Compared to conventional technology startups, the medical technology field is far more demanding and limited by regulatory considerations related to patient safety. The old Silicon Valley principle of “fake it till you make it” does not apply, as we have seen with companies like Theranos. Currently, the majority of MedTech ideas are overhyped, reflecting the persistent gap between commercial startups and clinical practice. In general, tech companies deal in “blue sky” thinking and are focused on a path to funding and acquisition. Industry vendors have limited understanding and appreciation for the logistics of routine clinical care. The few physicians employed in industry tend to be administrators and researchers who have moved away from traditional clinical care. On the flip side, clinicians are incredibly busy with patient responsibilities and are far more realistic about viable use cases. Furthermore, physicians do not have time to curate and annotate large amounts of data for AI training, unlike the general crowdsourcing of Mechanical Turk. Even some of the closest MedTech collaborations have failed due to the disconnect between vendors, who are primarily interested in acquiring patient data and finding quick routes to market; and hospitals, which want to protect their individual datasets and develop clinically relevant solutions. To bridge this divide, we need to improve public-private partnerships and invest the time and resources necessary to solve truly challenging problems in medicine.
All of these are very important considerations for healthcare. Ultimately, digital health solutions need to be readily available to “anyone, anywhere, anytime.” Interoperability ensures that patients and various health systems can effectively exchange and utilize information. Cyber security is important to protect organizational applications, data, and infrastructure from attack. Ethical AI seeks to provide inclusive, transparent, and explainable solutions for data analysis and management. As we learn more about AI and its pitfalls, we can begin to incentivize its positive and responsible use with public sector policies and formal legislation.
As I mentioned, there is a fundamental breakdown in communication between industry vendors and medical practitioners. Burnout is prevalent in healthcare, and the last thing people want to do is expend more effort to train a machine intended to “replace” or “perform better than” them. That has always been an unrealistic goal, and vendors are gradually coming to realize that they need to target more practical or narrow AI applications that encourage human-machine synergy. Ideally, digitization will bridge the gap between “healthy” and “diseased” populations by identifying at-risk individuals in the community, providing longitudinal counseling and feedback, and improving workflows for those admitted to the hospital. Modern machines are replacing many lower-level and mundane tasks that have comprised traditional human work. This could theoretically improve efficiency by freeing up individual time for more meaningful work, and reducing overall strain on the healthcare system.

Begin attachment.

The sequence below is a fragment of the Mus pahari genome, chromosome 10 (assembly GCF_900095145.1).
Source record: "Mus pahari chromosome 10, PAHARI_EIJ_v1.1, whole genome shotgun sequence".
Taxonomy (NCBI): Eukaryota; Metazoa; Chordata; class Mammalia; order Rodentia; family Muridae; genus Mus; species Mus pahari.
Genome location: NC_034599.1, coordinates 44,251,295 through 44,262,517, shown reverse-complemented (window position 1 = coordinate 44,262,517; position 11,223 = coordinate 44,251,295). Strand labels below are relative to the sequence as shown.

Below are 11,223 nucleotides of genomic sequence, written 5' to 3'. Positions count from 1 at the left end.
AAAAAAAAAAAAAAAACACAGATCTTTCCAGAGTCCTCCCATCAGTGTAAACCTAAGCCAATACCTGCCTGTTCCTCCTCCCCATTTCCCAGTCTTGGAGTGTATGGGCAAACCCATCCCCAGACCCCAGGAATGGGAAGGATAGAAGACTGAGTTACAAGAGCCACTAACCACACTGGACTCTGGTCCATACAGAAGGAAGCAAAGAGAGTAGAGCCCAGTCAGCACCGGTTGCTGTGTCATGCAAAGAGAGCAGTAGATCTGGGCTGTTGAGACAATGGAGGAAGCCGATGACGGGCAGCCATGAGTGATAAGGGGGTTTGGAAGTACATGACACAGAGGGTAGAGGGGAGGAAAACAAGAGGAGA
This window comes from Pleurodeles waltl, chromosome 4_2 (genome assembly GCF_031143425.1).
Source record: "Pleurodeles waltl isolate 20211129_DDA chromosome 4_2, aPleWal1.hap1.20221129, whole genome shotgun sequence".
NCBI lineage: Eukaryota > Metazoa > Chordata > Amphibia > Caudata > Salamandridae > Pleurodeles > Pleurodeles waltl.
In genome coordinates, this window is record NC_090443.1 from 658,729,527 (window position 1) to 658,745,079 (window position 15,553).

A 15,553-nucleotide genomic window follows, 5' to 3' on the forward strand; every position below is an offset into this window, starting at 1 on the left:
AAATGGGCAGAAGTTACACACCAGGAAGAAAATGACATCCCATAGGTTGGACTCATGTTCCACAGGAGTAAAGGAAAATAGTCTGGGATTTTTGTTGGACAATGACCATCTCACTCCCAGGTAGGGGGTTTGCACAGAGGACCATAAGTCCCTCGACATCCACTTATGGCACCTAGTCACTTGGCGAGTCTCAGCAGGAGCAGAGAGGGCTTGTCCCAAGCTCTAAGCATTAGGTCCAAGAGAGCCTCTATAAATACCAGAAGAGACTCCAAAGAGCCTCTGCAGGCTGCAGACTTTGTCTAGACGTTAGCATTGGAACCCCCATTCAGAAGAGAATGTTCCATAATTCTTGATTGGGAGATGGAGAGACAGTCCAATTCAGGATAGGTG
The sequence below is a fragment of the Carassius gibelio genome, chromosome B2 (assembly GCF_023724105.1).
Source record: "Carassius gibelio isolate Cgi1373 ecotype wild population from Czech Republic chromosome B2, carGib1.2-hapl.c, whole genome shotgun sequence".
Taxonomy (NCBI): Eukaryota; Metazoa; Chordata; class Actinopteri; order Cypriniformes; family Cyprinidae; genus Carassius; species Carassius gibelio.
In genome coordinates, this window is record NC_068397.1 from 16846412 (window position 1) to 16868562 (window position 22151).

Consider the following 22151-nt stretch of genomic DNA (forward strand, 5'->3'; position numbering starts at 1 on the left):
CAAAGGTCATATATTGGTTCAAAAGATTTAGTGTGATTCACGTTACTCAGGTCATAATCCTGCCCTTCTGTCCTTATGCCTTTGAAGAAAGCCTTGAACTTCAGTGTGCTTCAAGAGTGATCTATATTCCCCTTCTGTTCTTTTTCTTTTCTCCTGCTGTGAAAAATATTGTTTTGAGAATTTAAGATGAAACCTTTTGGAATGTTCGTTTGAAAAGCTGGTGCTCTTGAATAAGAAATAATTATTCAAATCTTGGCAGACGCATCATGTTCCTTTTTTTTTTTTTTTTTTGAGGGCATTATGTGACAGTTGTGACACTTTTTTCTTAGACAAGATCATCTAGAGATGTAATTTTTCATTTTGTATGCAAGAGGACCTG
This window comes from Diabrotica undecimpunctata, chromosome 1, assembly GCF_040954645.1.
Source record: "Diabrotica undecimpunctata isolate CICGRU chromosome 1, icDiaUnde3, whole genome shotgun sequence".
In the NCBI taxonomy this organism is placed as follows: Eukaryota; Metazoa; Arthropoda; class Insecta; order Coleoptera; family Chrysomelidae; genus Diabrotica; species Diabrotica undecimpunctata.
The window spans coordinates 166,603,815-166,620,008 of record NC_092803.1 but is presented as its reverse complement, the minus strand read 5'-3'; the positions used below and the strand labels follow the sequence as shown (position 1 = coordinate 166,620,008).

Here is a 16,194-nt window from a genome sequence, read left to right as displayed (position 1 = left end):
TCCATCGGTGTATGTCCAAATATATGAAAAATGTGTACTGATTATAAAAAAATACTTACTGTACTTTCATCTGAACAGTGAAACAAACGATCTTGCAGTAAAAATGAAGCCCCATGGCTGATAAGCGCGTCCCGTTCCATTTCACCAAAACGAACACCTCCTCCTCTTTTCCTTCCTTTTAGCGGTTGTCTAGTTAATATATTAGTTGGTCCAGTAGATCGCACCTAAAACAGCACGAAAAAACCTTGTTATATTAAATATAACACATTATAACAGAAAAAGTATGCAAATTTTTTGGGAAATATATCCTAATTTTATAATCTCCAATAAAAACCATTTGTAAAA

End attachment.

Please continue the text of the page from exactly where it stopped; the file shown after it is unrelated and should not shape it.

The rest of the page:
COVID-19 was a catalyst for open-source and real-time data sharing/tracking, both for epidemiological monitoring and other multicenter collaborations. In the postpandemic era, there is continued interest in digital technologies and accelerated innovation. We should sustain this momentum by building global informatics infrastructure and scalable public-private partnerships for data-driven and evidence-based medicine. Unfortunately, large-scale implementation will be hindered by corporate interests, political considerations, and socioeconomic disparities. From a logistical standpoint, many centers are moving toward training on-premise resources (edge computing) on “small and wide” datasets that represent the local population, but are still diverse enough to provide viable AI solutions.